The Slush Formula

Writers, can you estimate the chances that your story will make it through the slush pile?

I’ve come up with a formula.

Some background: A couple of years ago, I saw a post on a forum somewhere by a writer who said their story had “zero chance” of being passed on to the Publisher.

They may have been right, unfortunately. But why?

The chance that I will recommend a story to the Publisher is directly related to the quality of the story, the clarity of the storytelling, and the appropriateness of the subject matter. Each of those is a subjective measure, yes — what I think is a great story you might think is mediocre; what’s crystal clear to you might be indecipherable to me; etc. — but all three must be present in sufficient measure for a story to make it through.

Factoring & Expansion Formulas

It’s really not as complicated as all that. (Image: “Factoring & Expansion Formulas,” by CMLorenz16, on Flickr under Creative Commons.)


Thus I express the probability of any given story being passed on to the Publisher as

P ≈ Q * C * A

So if a story really has a “zero chance” of being passed on, it is only because one or more of those factors approaches zero.

The good news is that’s rarely the case. (For us, “zero chance” is only when someone submits a memoir or children’s book or something else we don’t publish; then, appropriateness = 0.) So writers who have an accurate assessment of the strength of their story, how well it’s written, and if it’s appropriate should be able to estimate their chances pretty well.

But the thing to realize is that for the probability to be high (we’re talking percentages here, so it will almost never be 100%) each of those factors — story quality, writing clarity, and subject matter appropriateness — must rate very high indeed.

That’s the challenge.

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Five-and-a-half is Still Less than Nine, Isn’t It?

Authors: Here’s a lesson in how not to respond to rejection.

As the “Slushmaster General” for Baen Books, I have the unenviable task of sending out rejection letters. I don’t particularly like it — I know well how it feels to be on the receiving end — but I do it. And because we get a lot of submissions, I send out a lot of rejections.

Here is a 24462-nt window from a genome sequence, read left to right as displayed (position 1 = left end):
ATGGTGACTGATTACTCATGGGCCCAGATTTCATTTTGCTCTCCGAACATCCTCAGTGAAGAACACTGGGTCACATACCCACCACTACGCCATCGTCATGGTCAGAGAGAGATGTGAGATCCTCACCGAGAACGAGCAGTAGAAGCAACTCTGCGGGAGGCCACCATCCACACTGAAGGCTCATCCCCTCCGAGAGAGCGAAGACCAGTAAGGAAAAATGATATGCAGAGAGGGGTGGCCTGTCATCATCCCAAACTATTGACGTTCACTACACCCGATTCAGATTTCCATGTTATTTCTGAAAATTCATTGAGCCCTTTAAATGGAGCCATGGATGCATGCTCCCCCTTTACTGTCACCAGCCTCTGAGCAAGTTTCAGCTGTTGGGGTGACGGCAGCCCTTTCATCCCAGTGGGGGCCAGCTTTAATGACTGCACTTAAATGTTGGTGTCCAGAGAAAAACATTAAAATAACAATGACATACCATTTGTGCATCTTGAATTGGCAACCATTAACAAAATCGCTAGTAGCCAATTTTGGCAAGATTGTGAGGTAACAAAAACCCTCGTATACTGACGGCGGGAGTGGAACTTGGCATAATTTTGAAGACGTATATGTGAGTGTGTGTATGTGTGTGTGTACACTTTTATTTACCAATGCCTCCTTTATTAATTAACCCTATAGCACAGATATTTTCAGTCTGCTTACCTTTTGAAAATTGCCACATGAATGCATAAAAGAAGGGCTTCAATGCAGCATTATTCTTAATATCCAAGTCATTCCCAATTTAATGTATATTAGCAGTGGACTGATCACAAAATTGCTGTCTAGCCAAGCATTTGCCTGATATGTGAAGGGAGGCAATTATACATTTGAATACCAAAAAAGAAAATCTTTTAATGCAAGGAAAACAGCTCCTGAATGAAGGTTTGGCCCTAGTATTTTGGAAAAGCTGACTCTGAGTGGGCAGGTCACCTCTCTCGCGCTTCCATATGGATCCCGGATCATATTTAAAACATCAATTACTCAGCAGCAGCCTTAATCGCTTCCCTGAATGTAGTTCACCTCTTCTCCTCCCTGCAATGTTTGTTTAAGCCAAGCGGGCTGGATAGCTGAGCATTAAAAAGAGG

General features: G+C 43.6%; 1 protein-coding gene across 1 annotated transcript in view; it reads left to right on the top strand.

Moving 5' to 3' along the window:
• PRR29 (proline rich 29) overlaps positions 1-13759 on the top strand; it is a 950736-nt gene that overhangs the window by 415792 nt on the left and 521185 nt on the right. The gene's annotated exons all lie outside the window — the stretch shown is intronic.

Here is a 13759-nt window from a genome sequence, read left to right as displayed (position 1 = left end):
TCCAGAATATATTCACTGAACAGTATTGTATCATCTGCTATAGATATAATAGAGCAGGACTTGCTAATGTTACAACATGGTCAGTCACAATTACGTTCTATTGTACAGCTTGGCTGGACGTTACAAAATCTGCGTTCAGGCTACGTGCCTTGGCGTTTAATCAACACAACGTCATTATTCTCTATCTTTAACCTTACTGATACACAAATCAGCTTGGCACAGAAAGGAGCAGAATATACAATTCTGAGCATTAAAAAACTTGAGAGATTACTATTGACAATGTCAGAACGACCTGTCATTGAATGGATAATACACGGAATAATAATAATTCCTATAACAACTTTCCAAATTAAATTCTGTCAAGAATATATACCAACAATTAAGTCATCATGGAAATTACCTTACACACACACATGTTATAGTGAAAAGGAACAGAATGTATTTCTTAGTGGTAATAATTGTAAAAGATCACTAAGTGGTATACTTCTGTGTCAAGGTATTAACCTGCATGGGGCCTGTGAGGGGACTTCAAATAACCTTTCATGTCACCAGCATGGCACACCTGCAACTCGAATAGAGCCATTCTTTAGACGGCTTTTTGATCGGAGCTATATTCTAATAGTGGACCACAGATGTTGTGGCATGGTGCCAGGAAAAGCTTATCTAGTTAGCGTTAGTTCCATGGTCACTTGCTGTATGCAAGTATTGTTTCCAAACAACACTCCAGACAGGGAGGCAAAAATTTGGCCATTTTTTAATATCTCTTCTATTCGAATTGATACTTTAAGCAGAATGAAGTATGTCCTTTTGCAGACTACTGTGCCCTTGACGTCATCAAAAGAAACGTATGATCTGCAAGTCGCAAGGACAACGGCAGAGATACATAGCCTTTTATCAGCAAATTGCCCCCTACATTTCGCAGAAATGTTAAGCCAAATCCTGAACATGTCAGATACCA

This applies to more than just publishing! (Image: “rejection,” by Topher McCulloch, on Flickr under Creative Commons.)


Now, Baen Books could go the route some publishers and literary agents have gone and simply not respond at all if we’re not interested. We haven’t done that, though, and I don’t believe we ever will. As I tell people at convention panels and workshops, as an author myself I like to make sure that we treat every submission the way I hope other publishers are treating my submissions.

Which brings me to today’s lesson: keep your expectations realistic, and think twice before complaining.

Our guidelines note that we typically respond to new submissions within nine to twelve months, though we’ve gotten to the point that it’s usually six to nine. Why so long? Because in any given month we receive upwards of 120 submissions, and while there are always a few I can respond to quickly — e.g., short stories instead of novels; memoirs or poetry or children’s books or other things we just don’t publish — it takes time to look at each submission and judge it on the merits.

Anyway, last week I sent an author a rejection and the author e-mailed back,

This book has been published for months! You should try and better manage your time with submissions.


Published, you say? Meaning … not available anymore? Meaning you could have told us that, and saved us the trouble of considering it, but didn’t? Or meaning that you expected us to respond in a few weeks instead of the several months it usually takes?

And published “for months,” you say? (With an exclamation point, no less.) Publication cycles usually take many months to over a year, depending on the publisher’s editorial, art, and production schedules … so was your book already accepted somewhere else before you submitted it?

I decided this response warranted a little investigation. I know when the book was submitted to us and when I responded, and since I have this fancy tool called the “Internet” — maybe you have it, too — I could find out exactly when that book was published. Let’s check the record, shall we?

  • Submitted 3 February 2016
  • Rejected 23 July 2016 (elapsed time, 171 days — c. 5.6 months)
  • Published 1 April 2016 (58 days after submission)


So, you published (self-published, if I read the Amazon listing correctly) your book less than two months after submitting it but didn’t withdraw it from our consideration? And then when we respond in a little over half the time we advertise you decide to berate us for not responding sooner?